Prof Alexander remembers that one of his teaching highlights was to give the initial design lecture about his Springfree Trampoline. A thousand students, the whole cohort for the year, would attend. Prof Alexander said “It’s really quite impressive to tell my story, that started in a little house with a white picket fence in Bryndwr, and then have 1000 people clapping at the end of it. You think, “Wow, this is quite big.” The trampoline became a big story for Prof Alexander, as it is the design project he is most known for around the world. He is described by his US distributor as the Dyson of trampolines. The Springfree trampoline has been designed from the ground up to be safe, with a net around the edge, and no obvious springs to fall through. Its safety is backed up by papers Prof Alexander has researched in the US and Australia. He has conclusively demonstrated that harm has been avoided for people buying these trampolines. Every 15 sold keeps a child out of an Emergency Department. With over 500,000 sold all over the world they can extrapolate that 30,000 children have been kept out of hospital. Prof Alexander was interviewed by Kim Hill on National Radio in 2019 about this project and some of the other design projects he has been working on recently if you want to listen further to this story.

Prof Alexander has also worked with a few “interesting people” who like to work with the university on trying out their ideas. The first is Glenn Martin, who wanted to answer all our prayers and finally bring a jetpack to life. He used Prof Alexander as a consultant and several UC engineering students, especially Mickey Speck who did his PhD on it. 

A steelworks engineer from Temuka called Bob Harris had a concept for a human-sized plane called a SkyBoard that would fly someone around the sky after releasing it from a plane or helicopter. Then the person would leave the SkyBoard via their parachute and the SkyBoard would parachute itself to the ground. The concept was completed and tested. Unfortunately early versions would get trapped in an uncontrollable spin. More work by other consultants since that time has got the Skyboard to a point where there is significant overseas interest.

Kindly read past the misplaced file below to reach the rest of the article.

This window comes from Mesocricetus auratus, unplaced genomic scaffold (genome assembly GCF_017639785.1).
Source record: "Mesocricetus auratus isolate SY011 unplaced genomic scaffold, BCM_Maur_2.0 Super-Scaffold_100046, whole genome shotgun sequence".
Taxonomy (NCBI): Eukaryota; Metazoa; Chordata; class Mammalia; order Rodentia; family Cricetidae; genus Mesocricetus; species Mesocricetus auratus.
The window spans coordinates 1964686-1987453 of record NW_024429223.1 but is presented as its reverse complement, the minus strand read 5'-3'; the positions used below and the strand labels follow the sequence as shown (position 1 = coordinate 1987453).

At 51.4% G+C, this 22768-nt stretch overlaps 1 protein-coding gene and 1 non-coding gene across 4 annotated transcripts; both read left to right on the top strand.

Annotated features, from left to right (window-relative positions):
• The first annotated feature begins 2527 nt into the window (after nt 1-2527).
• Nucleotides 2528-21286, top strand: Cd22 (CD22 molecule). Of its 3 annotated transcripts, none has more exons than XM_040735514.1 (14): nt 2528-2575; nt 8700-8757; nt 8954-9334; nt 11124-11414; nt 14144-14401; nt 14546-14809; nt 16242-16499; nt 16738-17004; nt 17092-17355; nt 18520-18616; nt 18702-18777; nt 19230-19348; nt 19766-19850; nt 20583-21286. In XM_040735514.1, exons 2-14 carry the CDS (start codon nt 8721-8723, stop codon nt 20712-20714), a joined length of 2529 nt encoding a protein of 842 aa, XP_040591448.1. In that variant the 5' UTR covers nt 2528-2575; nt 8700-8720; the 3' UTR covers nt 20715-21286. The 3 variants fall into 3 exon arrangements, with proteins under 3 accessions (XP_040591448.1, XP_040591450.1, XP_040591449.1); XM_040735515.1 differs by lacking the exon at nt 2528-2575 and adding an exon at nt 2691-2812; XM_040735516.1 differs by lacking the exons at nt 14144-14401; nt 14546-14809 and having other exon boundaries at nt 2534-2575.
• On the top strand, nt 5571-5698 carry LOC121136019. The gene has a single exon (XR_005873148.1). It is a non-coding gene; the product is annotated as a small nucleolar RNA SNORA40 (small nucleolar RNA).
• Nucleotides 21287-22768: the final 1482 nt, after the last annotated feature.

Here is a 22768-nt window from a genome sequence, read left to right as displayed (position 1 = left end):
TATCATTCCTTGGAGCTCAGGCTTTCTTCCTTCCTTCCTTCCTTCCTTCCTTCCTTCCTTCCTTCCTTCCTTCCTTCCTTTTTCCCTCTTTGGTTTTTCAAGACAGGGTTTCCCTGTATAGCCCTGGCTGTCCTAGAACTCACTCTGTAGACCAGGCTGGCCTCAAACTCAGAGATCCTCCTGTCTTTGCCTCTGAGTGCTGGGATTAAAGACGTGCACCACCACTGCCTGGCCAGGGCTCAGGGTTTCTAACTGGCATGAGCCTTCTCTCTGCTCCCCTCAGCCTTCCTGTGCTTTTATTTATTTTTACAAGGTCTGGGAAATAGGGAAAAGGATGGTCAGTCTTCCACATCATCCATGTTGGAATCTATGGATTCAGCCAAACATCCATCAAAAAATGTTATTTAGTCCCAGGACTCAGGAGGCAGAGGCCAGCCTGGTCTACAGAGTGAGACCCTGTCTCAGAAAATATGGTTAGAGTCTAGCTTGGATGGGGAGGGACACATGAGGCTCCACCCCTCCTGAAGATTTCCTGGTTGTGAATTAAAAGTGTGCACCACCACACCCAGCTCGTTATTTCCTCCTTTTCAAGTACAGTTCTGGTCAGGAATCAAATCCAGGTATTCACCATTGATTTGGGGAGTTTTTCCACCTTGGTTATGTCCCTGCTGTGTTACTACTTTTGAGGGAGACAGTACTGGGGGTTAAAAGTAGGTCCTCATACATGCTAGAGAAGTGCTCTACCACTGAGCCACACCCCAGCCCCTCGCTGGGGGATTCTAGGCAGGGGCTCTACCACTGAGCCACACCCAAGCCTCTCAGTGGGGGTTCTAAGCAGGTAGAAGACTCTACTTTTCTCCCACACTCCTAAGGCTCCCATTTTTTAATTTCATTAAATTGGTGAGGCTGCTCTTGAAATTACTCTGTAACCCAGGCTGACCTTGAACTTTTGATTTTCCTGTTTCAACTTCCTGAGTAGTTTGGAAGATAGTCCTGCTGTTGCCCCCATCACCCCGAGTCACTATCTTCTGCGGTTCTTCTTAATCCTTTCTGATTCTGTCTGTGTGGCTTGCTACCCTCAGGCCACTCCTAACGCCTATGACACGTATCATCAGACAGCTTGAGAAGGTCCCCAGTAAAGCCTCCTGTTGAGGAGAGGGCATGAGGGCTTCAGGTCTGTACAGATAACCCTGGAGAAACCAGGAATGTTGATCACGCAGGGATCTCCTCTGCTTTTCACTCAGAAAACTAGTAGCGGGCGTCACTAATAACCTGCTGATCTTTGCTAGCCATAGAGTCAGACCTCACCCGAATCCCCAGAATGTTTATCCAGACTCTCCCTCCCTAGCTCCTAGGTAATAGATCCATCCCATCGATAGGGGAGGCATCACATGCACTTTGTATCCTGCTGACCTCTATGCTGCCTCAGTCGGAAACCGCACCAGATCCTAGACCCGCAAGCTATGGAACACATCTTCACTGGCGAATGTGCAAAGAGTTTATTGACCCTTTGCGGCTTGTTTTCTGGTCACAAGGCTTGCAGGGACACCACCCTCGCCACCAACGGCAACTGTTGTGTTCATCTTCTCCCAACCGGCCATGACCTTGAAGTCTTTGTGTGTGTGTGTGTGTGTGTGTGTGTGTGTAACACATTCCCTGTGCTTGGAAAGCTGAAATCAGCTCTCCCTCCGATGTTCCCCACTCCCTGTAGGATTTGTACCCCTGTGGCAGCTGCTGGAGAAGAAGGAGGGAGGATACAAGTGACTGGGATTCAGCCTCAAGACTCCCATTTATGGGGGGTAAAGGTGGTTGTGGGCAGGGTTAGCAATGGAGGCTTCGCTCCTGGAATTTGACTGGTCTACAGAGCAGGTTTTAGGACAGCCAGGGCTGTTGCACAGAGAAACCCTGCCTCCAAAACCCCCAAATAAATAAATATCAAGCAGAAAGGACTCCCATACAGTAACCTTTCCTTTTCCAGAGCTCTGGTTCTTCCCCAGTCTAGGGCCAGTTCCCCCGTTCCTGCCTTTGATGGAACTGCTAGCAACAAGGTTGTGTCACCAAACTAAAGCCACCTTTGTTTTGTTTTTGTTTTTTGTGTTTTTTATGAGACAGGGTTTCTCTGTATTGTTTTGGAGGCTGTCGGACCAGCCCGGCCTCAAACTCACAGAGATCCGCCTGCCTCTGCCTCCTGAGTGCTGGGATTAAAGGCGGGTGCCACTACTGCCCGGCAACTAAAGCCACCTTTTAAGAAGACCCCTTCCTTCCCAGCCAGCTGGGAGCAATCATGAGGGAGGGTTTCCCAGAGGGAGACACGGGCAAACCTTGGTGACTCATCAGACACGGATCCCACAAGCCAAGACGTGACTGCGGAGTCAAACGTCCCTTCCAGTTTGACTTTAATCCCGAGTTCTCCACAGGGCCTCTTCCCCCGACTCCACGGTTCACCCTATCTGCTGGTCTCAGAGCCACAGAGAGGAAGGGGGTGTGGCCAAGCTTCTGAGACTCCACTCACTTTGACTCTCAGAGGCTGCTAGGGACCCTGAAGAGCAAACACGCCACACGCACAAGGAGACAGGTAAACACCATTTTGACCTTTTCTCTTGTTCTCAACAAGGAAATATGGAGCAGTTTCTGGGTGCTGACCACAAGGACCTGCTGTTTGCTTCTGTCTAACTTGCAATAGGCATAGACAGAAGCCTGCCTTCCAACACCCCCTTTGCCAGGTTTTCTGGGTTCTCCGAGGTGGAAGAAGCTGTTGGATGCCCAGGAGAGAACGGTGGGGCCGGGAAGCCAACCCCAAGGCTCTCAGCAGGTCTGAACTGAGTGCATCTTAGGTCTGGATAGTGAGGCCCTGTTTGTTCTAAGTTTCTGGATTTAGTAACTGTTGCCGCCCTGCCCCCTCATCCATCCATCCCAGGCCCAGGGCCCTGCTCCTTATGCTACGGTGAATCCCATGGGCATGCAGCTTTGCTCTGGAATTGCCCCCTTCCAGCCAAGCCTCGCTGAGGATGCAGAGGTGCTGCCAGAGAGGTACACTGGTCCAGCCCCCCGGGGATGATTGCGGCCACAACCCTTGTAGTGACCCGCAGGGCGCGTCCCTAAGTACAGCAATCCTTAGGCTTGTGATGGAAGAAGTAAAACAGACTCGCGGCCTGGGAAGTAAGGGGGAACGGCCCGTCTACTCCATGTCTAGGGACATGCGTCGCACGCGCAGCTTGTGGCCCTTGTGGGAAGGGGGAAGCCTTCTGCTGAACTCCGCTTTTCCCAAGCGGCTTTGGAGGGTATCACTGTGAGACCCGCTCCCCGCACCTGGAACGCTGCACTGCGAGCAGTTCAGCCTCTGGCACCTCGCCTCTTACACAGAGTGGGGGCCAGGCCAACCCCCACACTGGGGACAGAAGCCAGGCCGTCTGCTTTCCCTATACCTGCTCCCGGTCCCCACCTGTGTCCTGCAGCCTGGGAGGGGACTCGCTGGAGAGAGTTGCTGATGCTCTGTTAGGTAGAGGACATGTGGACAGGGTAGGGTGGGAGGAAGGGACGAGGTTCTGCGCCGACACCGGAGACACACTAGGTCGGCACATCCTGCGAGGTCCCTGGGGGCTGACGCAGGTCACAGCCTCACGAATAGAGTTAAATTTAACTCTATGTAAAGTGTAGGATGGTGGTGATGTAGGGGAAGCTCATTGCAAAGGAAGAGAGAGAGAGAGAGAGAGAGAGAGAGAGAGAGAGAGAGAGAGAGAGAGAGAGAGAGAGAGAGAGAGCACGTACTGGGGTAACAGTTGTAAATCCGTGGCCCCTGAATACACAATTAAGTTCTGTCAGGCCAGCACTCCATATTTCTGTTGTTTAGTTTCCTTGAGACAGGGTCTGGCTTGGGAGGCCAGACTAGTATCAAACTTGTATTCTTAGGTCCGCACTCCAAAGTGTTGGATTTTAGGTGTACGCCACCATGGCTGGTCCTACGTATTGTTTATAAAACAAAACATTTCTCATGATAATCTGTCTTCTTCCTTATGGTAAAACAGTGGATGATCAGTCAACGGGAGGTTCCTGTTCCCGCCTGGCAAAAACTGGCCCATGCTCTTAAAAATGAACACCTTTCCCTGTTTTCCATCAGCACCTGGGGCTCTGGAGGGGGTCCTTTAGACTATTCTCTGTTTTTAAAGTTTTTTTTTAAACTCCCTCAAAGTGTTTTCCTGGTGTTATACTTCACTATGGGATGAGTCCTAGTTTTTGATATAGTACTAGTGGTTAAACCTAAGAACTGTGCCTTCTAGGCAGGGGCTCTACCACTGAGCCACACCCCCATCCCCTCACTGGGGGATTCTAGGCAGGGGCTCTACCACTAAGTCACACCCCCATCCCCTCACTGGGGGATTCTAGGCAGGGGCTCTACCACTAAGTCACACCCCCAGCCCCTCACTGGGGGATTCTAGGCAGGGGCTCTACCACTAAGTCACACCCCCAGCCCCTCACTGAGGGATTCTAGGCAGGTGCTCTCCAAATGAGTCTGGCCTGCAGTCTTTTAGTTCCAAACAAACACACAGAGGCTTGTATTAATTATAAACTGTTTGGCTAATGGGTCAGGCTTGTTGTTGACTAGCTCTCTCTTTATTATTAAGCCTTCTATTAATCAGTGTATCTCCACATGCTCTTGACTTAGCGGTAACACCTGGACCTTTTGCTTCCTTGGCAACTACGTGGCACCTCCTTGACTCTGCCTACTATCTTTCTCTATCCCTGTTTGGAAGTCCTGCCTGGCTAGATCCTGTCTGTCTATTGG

Alan Gibbs is the last in the trio of interesting people and was probably the most successful. He got Prof Alexander working on the Aquada - a high-speed car that turns into a high-speed jet boat on entering the water. Alan bought the patent for folding wheels and built the vehicle. It looks like something James Bond would use. Alan was having issues with the jet, so he approached Prof Alexander. The work they did was all in secret until it was finally released. Richard Branson then used it to make the fastest amphibious crossing of the English Channel in 2004. 

One of the things Prof Alexander has felt privileged to do during his career, is to come full circle with a visit to the National Transonic Facility at NASA in the US. Prof Alexander learned about aerofoils after his father showed him a book called Theory of Wing Sections by Ira H. Abbott, the Director of Aeronautical and Space research at NASA in the 1940s and 50s. The testing for the book had been done in a wind tunnel in the US run by NASA in 1940. In 2014 Prof Alexander was asked by NZTE to assess that same wind tunnel for possible use in NZ, as NASA was intending to decommission it. After the day assessing the wind tunnel, he found himself standing outside the nearby National Transonic Facility, the most high-tech wind tunnel in the world, waiting to be picked up, and had a chance to reflect on the fact that his career had brought him to this point. He wrote, “Standing with my back to the National Transonic Facility and looking at the vapor trails in the darkening sky, seeing the moon up there, the radio dishes on the skyline, thinking, “This is where flight to that moon up there started”. It’s just remarkable how far we’ve come in the 120 years since the Wright brothers first flew. We engineers are privileged to understand how that all happened and to know how to change the world, and I felt honoured to be there.” 

Prof Alexander has now been made Professor Emeritus by the UC Council. He has several projects he wants to get on with too, the first, sorting and tidying his university office. He still has some postgraduate students to supervise. But most of all he’s excited about having the time to find out what he really likes doing, as opposed to the next new thing. When we offered him this interview Prof Alexander was as humble as ever, saying “I’m honoured that people are taking notice.” Of course we are taking notice, such a distinguished and storied career is one to be celebrated. Thank you, Professor Alexander, for your huge contribution to the university and the field of engineering in New Zealand and the world.  


  • KeithAlexander_Nasa

    Keith's photo standing in front of the National Transonic Facility at NASA.